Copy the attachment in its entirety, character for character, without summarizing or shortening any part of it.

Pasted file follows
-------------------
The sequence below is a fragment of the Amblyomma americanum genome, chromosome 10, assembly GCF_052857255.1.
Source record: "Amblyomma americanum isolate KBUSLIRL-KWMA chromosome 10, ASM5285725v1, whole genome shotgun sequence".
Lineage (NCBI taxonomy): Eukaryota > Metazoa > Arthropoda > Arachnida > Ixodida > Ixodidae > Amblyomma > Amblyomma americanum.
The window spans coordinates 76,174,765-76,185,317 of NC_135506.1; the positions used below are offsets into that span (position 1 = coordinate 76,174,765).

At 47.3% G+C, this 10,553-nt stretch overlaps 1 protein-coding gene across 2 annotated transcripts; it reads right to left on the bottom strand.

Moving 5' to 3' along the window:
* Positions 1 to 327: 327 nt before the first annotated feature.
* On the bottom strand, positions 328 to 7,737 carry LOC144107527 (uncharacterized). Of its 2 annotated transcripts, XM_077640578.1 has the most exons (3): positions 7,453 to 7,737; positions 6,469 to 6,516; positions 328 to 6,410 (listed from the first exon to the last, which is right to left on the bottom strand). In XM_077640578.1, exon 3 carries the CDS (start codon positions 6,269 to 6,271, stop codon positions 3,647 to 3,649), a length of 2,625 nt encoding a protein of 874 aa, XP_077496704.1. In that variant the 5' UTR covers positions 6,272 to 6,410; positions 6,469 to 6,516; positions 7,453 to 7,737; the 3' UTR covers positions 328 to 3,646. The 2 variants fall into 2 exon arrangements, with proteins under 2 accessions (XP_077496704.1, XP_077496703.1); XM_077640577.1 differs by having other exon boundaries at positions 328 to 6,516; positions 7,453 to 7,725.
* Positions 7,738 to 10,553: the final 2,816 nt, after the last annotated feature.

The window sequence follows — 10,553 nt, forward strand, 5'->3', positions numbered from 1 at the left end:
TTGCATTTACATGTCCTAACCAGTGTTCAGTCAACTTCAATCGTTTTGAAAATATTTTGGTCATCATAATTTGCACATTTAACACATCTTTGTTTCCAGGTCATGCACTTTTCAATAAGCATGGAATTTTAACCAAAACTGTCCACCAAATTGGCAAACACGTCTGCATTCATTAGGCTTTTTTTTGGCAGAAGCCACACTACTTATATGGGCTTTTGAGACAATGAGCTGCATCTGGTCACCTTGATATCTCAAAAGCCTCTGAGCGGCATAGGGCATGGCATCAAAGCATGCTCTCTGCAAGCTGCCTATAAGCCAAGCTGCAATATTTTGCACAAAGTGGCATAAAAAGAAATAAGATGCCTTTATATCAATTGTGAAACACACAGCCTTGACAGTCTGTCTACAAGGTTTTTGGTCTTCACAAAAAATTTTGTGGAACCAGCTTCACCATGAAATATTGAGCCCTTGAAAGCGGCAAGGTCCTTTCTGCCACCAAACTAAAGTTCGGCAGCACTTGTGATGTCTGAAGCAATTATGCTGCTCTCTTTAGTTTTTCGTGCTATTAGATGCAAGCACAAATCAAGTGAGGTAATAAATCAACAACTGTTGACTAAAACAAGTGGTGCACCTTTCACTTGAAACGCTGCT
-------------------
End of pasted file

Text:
The sequence below is a fragment of the Amblyomma americanum genome, chromosome 10, assembly GCF_052857255.1.
Source record: "Amblyomma americanum isolate KBUSLIRL-KWMA chromosome 10, ASM5285725v1, whole genome shotgun sequence".
Lineage (NCBI taxonomy): Eukaryota > Metazoa > Arthropoda > Arachnida > Ixodida > Ixodidae > Amblyomma > Amblyomma americanum.
The window spans coordinates 76,174,765-76,185,317 of NC_135506.1; the positions used below are offsets into that span (position 1 = coordinate 76,174,765).

At 47.3% G+C, this 10,553-nt stretch overlaps 1 protein-coding gene across 2 annotated transcripts; it reads right to left on the bottom strand.

Moving 5' to 3' along the window:
* Positions 1 to 327: 327 nt before the first annotated feature.
* On the bottom strand, positions 328 to 7,737 carry LOC144107527 (uncharacterized). Of its 2 annotated transcripts, XM_077640578.1 has the most exons (3): positions 7,453 to 7,737; positions 6,469 to 6,516; positions 328 to 6,410 (listed from the first exon to the last, which is right to left on the bottom strand). In XM_077640578.1, exon 3 carries the CDS (start codon positions 6,269 to 6,271, stop codon positions 3,647 to 3,649), a length of 2,625 nt encoding a protein of 874 aa, XP_077496704.1. In that variant the 5' UTR covers positions 6,272 to 6,410; positions 6,469 to 6,516; positions 7,453 to 7,737; the 3' UTR covers positions 328 to 3,646. The 2 variants fall into 2 exon arrangements, with proteins under 2 accessions (XP_077496704.1, XP_077496703.1); XM_077640577.1 differs by having other exon boundaries at positions 328 to 6,516; positions 7,453 to 7,725.
* Positions 7,738 to 10,553: the final 2,816 nt, after the last annotated feature.

The window sequence follows — 10,553 nt, forward strand, 5'->3', positions numbered from 1 at the left end:
TTGCATTTACATGTCCTAACCAGTGTTCAGTCAACTTCAATCGTTTTGAAAATATTTTGGTCATCATAATTTGCACATTTAACACATCTTTGTTTCCAGGTCATGCACTTTTCAATAAGCATGGAATTTTAACCAAAACTGTCCACCAAATTGGCAAACACGTCTGCATTCATTAGGCTTTTTTTTGGCAGAAGCCACACTACTTATATGGGCTTTTGAGACAATGAGCTGCATCTGGTCACCTTGATATCTCAAAAGCCTCTGAGCGGCATAGGGCATGGCATCAAAGCATGCTCTCTGCAAGCTGCCTATAAGCCAAGCTGCAATATTTTGCACAAAGTGGCATAAAAAGAAATAAGATGCCTTTATATCAATTGTGAAACACACAGCCTTGACAGTCTGTCTACAAGGTTTTTGGTCTTCACAAAAAATTTTGTGGAACCAGCTTCACCATGAAATATTGAGCCCTTGAAAGCGGCAAGGTCCTTTCTGCCACCAAACTAAAGTTCGGCAGCACTTGTGATGTCTGAAGCAATTATGCTGCTCTCTTTAGTTTTTCGTGCTATTAGATGCAAGCACAAATCAAGTGAGGTAATAAATCAACAACTGTTGACTAAAACAAGTGGTGCACCTTTCACTTGAAACGCTGCT